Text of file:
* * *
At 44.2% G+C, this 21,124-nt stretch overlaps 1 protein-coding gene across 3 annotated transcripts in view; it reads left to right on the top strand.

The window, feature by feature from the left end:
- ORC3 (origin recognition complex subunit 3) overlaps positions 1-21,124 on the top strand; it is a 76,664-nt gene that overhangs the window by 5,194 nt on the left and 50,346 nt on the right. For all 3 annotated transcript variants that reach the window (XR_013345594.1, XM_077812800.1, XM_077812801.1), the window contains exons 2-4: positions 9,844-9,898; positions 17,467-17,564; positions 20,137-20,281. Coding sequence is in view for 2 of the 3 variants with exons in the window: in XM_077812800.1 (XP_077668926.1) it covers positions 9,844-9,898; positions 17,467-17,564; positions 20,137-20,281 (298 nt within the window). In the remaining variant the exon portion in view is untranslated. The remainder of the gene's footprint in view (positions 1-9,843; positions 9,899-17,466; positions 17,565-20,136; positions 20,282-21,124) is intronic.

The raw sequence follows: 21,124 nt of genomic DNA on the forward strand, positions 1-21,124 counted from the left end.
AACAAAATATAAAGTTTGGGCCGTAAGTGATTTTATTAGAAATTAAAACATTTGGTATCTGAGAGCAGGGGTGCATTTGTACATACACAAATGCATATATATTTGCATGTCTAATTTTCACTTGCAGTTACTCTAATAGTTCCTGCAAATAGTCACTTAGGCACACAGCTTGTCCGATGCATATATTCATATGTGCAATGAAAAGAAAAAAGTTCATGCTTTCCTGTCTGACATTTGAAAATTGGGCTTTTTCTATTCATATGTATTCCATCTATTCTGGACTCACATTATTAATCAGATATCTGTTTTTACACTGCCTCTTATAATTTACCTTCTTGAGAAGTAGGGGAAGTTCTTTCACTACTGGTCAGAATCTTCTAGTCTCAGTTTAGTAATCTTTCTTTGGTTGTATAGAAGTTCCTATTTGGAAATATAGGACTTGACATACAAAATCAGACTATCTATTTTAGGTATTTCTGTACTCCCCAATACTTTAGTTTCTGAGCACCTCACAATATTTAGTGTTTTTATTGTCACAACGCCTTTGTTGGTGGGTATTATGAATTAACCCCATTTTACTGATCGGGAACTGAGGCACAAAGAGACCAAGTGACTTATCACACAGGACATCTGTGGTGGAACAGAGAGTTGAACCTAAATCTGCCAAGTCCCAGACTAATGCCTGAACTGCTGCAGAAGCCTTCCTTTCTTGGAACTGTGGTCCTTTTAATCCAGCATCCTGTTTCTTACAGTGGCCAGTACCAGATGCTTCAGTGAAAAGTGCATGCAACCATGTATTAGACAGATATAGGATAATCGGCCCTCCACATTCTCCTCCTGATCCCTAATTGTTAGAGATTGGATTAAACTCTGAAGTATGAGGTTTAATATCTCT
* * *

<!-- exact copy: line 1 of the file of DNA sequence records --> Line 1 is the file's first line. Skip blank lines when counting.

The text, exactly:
At 44.2% G+C, this 21,124-nt stretch overlaps 1 protein-coding gene across 3 annotated transcripts in view; it reads left to right on the top strand.